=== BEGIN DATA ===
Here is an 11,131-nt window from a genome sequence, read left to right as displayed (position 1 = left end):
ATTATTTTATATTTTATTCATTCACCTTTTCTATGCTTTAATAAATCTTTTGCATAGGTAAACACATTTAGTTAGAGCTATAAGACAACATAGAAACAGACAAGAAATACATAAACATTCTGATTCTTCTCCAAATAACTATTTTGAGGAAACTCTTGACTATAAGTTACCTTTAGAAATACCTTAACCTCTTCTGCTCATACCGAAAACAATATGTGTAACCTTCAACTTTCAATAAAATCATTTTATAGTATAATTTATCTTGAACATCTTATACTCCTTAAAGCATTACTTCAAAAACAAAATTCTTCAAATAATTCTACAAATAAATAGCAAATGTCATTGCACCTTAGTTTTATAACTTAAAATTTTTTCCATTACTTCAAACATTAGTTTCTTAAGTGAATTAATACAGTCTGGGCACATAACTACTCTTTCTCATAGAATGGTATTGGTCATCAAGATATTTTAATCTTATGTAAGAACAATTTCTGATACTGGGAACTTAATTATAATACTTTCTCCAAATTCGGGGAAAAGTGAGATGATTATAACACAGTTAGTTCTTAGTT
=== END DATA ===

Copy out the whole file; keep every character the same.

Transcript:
Here is an 11,131-nt window from a genome sequence, read left to right as displayed (position 1 = left end):
ATTATTTTATATTTTATTCATTCACCTTTTCTATGCTTTAATAAATCTTTTGCATAGGTAAACACATTTAGTTAGAGCTATAAGACAACATAGAAACAGACAAGAAATACATAAACATTCTGATTCTTCTCCAAATAACTATTTTGAGGAAACTCTTGACTATAAGTTACCTTTAGAAATACCTTAACCTCTTCTGCTCATACCGAAAACAATATGTGTAACCTTCAACTTTCAATAAAATCATTTTATAGTATAATTTATCTTGAACATCTTATACTCCTTAAAGCATTACTTCAAAAACAAAATTCTTCAAATAATTCTACAAATAAATAGCAAATGTCATTGCACCTTAGTTTTATAACTTAAAATTTTTTCCATTACTTCAAACATTAGTTTCTTAAGTGAATTAATACAGTCTGGGCACATAACTACTCTTTCTCATAGAATGGTATTGGTCATCAAGATATTTTAATCTTATGTAAGAACAATTTCTGATACTGGGAACTTAATTATAATACTTTCTCCAAATTCGGGGAAAAGTGAGATGATTATAACACAGTTAGTTCTTAGTT